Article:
About a year later than initially expected, the first two MQ-4C Triton unmanned aircraft arrived in Guam over the weekend, marking a significant step toward increasing the Navy’s Western Pacific reconnaissance and surveillance capability, the service announced this weekend.
The two Tritons are part of an early operational capability being run by Unmanned Patrol Squadron (VUP) 19, which is flying and maintaining the aircraft from Andersen Air Force Base in Guam. VUP 19 is developing the concept for incorporating the high-altitude, long-endurance system into the maritime domain and augmenting the Navy’s current reconnaissance and surveillance operations with manned aircraft.
“The inaugural deployment of Triton UAS brings enhanced capabilities and a broad increase in maritime domain awareness to our forward fleet commanders,” Rear Adm. Peter Garvin, the commander of Patrol and Reconnaissance Group, said in a Navy statement.
“VUP-19, the Navy’s first dedicated UAS squadron supported by an outstanding NAVAIR (Naval Air Systems Command) and industry team, is superbly trained and ready to provide the persistent ISR coverage the Navy needs.”
The Navy expects initial operational capability (IOC) for the program in 2021. In December, the Navy awarded Northrop Grumman a $251.6-million contract modification to build three more low-rate initial production MQ-4 Tritons.
The Tritons are designed to combine a series of electro-optical sensors and radar to track maritime targets from as high as 60,000 feet over the ocean and compare tracks to automated identification systems (AIS) on ships, according to the Navy. The plan is for a Triton to relay the information back to a main operating base in the U.S. or to nearby P-8A Poseidon anti-submarine warfare manned aircraft.
The Tritons in Guam are operating under the under Commander of Task Force (CTF) 72, the lead for patrol, reconnaissance and surveillance forces in U.S. 7th Fleet.
“The introduction of MQ-4C Triton to the 7th Fleet area of operations expands the reach of the U.S. Navy’s maritime patrol and reconnaissance force in the Western Pacific,” Capt. Matt Rutherford, the commander of CTF-72, said in the statement.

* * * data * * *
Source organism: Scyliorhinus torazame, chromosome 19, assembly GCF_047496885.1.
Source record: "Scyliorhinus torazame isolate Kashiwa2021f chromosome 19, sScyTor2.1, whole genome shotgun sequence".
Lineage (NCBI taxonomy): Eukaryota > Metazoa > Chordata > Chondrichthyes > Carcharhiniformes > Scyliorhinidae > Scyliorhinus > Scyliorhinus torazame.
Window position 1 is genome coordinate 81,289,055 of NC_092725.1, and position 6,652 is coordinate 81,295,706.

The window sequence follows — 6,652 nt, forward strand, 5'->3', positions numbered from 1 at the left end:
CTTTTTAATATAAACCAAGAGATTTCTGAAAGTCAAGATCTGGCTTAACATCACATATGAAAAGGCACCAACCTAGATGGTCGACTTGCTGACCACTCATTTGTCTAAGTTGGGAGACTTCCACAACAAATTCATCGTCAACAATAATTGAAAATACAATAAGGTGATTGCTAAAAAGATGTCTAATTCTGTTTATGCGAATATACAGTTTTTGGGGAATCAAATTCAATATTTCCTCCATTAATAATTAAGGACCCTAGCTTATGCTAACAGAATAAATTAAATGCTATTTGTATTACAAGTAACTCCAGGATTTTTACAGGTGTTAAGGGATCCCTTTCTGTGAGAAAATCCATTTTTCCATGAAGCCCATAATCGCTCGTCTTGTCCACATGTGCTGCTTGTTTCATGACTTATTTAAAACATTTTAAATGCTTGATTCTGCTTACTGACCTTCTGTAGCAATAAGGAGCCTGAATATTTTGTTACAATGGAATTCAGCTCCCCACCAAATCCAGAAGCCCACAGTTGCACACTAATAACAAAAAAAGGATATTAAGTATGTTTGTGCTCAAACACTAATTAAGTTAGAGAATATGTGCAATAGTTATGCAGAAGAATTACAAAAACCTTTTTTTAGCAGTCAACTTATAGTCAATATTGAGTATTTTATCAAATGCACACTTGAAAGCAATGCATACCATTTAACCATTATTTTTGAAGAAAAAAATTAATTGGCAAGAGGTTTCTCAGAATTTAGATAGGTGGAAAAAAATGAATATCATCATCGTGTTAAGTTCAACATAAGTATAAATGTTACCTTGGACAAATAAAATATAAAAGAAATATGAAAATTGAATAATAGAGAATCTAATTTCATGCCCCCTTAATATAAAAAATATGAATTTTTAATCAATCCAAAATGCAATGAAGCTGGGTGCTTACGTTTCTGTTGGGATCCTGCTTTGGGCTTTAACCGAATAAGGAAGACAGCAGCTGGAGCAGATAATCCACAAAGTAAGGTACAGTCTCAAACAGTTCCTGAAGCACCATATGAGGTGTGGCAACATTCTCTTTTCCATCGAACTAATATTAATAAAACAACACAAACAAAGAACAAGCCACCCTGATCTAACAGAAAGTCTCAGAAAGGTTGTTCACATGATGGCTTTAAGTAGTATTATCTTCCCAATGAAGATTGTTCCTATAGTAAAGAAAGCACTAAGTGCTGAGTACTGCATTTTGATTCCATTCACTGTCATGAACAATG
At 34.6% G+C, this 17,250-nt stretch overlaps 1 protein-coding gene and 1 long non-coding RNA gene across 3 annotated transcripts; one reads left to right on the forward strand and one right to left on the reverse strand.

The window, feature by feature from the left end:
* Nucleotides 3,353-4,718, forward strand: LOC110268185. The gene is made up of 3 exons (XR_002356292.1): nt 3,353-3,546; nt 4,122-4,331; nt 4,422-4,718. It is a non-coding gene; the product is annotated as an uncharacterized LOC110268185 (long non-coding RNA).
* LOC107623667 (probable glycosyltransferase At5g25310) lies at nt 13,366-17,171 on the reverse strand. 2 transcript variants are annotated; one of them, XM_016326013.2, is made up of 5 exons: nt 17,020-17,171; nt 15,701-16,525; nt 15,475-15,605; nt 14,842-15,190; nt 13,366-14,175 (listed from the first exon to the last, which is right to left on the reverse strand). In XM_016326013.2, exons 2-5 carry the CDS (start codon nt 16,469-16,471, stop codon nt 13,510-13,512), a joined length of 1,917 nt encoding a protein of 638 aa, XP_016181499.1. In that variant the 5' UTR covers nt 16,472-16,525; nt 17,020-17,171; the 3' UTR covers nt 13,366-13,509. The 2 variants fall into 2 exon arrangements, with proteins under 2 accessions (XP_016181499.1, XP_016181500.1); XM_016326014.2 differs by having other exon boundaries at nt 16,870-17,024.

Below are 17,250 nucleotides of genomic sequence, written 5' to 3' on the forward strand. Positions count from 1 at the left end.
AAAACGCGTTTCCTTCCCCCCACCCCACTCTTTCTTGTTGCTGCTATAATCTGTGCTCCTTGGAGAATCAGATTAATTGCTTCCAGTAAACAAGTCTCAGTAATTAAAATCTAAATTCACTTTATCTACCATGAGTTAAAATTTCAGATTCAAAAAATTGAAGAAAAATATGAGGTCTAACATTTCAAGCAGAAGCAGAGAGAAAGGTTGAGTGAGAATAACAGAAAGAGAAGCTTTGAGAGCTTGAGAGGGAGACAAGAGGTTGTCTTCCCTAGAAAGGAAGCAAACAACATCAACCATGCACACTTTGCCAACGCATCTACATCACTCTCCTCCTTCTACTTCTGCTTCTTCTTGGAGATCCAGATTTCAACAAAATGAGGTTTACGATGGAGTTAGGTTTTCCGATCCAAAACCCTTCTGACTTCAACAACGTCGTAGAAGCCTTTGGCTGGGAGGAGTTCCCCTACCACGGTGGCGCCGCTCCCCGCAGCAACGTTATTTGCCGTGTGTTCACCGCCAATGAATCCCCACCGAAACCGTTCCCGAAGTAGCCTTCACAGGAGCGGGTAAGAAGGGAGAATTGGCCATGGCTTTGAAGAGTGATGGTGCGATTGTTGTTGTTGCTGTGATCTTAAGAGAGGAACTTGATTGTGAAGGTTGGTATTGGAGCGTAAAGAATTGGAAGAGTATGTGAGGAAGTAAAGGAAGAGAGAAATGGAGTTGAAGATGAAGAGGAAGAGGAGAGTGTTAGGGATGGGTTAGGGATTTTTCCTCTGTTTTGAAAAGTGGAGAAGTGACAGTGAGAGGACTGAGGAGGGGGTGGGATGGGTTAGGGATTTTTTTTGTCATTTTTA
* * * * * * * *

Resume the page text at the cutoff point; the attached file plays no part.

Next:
“Coupling the capabilities of the MQ-4C with the proven performance of P-8, P-3 and EP-3 will enable improved maritime domain awareness in support of regional and national security objectives.”
The Navy had planned to deploy two Tritons to Guam by the end of 2018, Naval Air Systems Command announced in April 2018 at the Navy League’s Sea Air Space 2018 exposition.
However, in September 2018 a 131-foot wingspan Triton crashed in California while conducting operational testing out of Naval Base Ventura County. The Navy halted Triton operations while it investigated the crash.
The investigation found that the Triton had an issue during flight operations and was told by operators to come back to the base. While heading in for a landing, though, the engine was shut down but the landing gear did not extend, resulting in a belly landing. There were no injuries or collateral damage reported, but the damage to the Triton was estimated at more than $2 million, the threshold for a Class A flight mishap, according to the Navy.
The Navy and the aircraft manufacturer Northrop Grumman spent years testing and evaluating the Tritons before flying them to Guam.
“This significant milestone marks the culmination of years of hard work by the joint team to prepare Triton for overseas operations,” Capt. Dan Mackin, the manager of NAVAIR’s Persistent Maritime UAS program office, said in a statement. “The fielding of the Navy’s premier unmanned aircraft system and its additive, persistent, multi-sensor data collection and real-time dissemination capability will revolutionize the way maritime intelligence, surveillance and reconnaissance is performed.”